The Vickers test is a versatile method, with only one type of indenter and a broad load range. It is suitable for a wide range of applications to test all solid materials.
Vickers Indent Spacing
When performing a vickers hardness test, your indentation will deformate the surrounding material and alter its properties. In order to avoid misinterpretations of the perceived hardness, the standards therefore prescribe a certain distance between multiple indentations. For steel and copper, indentations have to be spaced with at least 3 diagonal widths, whereas for lead, zinc, aluminium and tin the indent spacing has to be at least 6 diagonal widths.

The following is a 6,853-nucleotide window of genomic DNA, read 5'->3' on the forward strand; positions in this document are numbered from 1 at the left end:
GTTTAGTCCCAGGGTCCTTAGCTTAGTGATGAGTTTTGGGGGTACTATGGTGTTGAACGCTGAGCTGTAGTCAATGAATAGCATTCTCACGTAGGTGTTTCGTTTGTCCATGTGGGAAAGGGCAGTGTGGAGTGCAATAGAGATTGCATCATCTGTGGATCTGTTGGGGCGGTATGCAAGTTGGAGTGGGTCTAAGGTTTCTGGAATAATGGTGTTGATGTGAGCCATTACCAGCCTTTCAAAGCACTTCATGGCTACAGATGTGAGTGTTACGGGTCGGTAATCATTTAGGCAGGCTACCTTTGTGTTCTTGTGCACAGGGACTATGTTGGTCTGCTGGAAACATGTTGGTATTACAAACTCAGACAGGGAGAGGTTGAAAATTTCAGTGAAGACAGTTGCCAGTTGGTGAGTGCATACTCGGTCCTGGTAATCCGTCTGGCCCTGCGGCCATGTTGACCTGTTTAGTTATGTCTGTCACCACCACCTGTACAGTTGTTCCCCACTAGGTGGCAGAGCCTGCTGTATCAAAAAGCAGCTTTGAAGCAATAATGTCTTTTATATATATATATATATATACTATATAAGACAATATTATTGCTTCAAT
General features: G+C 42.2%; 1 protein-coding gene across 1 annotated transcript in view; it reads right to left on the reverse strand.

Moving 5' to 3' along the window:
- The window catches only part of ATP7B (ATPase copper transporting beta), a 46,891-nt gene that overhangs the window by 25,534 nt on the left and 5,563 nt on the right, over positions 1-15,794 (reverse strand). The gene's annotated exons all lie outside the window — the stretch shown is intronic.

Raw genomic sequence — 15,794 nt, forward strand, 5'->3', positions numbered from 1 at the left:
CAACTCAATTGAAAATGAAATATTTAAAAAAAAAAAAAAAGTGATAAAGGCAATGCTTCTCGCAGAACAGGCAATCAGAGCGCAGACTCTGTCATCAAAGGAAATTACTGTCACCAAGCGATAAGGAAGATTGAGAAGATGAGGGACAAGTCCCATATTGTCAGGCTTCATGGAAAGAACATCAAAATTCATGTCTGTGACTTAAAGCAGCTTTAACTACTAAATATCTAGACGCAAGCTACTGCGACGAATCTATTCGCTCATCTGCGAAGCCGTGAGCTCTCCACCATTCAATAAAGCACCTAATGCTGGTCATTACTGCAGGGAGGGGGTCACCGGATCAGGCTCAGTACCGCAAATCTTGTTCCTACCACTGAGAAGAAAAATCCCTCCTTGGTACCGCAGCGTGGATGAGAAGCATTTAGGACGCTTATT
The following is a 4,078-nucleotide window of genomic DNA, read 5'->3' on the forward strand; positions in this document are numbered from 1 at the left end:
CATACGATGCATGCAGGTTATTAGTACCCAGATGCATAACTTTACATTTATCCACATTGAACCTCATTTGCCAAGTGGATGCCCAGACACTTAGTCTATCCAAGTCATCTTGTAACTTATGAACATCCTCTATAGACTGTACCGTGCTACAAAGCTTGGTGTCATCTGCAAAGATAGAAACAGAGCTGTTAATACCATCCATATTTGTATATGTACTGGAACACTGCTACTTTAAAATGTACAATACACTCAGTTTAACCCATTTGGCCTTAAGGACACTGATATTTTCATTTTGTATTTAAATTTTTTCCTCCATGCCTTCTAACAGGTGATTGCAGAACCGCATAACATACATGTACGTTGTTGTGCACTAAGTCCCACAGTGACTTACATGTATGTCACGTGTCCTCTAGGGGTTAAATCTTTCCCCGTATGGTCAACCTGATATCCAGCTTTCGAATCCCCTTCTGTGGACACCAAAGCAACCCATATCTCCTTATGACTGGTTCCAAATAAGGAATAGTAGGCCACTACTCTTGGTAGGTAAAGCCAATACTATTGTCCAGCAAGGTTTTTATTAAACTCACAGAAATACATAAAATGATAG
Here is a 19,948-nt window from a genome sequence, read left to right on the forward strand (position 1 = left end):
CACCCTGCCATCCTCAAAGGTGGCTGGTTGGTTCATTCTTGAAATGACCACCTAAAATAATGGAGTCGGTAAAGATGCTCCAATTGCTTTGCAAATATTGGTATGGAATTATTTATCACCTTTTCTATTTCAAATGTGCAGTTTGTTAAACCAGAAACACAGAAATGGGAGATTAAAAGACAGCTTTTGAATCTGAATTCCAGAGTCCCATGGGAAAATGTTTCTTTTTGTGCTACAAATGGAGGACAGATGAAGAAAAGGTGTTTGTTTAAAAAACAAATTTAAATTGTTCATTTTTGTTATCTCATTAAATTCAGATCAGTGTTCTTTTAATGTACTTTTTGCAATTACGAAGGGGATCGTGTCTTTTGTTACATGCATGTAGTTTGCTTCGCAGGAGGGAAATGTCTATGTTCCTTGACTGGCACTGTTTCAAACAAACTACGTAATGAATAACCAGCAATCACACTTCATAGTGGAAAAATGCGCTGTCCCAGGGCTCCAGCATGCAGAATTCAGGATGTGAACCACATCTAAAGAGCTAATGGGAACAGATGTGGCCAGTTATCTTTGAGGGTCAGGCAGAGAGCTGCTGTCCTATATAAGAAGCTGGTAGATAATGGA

Please also observe that the minimum diagonal width, according to international standards, should preferably be at least 20 µm in order to ensure accurate reading of the indents. This for instance implies that CHD measurement using less than HV0.2 generally should be avoided, as it will produce indents smaller than 20 µm.
See the overview of the Vickers methods and the most common applications.